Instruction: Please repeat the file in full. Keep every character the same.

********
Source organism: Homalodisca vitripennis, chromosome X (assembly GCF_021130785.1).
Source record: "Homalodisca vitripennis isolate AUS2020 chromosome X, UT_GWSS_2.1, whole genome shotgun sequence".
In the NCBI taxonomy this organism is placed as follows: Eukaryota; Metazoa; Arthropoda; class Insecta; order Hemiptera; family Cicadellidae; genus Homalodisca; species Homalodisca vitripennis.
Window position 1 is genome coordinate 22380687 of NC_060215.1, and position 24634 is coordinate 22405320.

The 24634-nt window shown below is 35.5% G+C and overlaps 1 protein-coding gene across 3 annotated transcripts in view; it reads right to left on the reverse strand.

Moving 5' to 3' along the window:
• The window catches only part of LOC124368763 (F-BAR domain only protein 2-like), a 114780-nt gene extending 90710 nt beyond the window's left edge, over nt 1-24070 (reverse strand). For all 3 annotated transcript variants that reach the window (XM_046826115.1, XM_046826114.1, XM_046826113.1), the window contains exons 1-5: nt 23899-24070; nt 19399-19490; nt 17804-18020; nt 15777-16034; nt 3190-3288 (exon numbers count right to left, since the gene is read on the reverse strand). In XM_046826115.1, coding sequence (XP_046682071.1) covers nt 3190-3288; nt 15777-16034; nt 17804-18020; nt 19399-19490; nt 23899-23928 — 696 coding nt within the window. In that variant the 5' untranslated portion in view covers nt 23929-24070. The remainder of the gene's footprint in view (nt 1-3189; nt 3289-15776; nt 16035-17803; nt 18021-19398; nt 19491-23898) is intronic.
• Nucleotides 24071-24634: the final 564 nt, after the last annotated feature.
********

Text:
Source organism: Homalodisca vitripennis, chromosome X (assembly GCF_021130785.1).
Source record: "Homalodisca vitripennis isolate AUS2020 chromosome X, UT_GWSS_2.1, whole genome shotgun sequence".
In the NCBI taxonomy this organism is placed as follows: Eukaryota; Metazoa; Arthropoda; class Insecta; order Hemiptera; family Cicadellidae; genus Homalodisca; species Homalodisca vitripennis.
Window position 1 is genome coordinate 22380687 of NC_060215.1, and position 24634 is coordinate 22405320.

The 24634-nt window shown below is 35.5% G+C and overlaps 1 protein-coding gene across 3 annotated transcripts in view; it reads right to left on the reverse strand.

Moving 5' to 3' along the window:
• The window catches only part of LOC124368763 (F-BAR domain only protein 2-like), a 114780-nt gene extending 90710 nt beyond the window's left edge, over nt 1-24070 (reverse strand). For all 3 annotated transcript variants that reach the window (XM_046826115.1, XM_046826114.1, XM_046826113.1), the window contains exons 1-5: nt 23899-24070; nt 19399-19490; nt 17804-18020; nt 15777-16034; nt 3190-3288 (exon numbers count right to left, since the gene is read on the reverse strand). In XM_046826115.1, coding sequence (XP_046682071.1) covers nt 3190-3288; nt 15777-16034; nt 17804-18020; nt 19399-19490; nt 23899-23928 — 696 coding nt within the window. In that variant the 5' untranslated portion in view covers nt 23929-24070. The remainder of the gene's footprint in view (nt 1-3189; nt 3289-15776; nt 16035-17803; nt 18021-19398; nt 19491-23898) is intronic.
• Nucleotides 24071-24634: the final 564 nt, after the last annotated feature.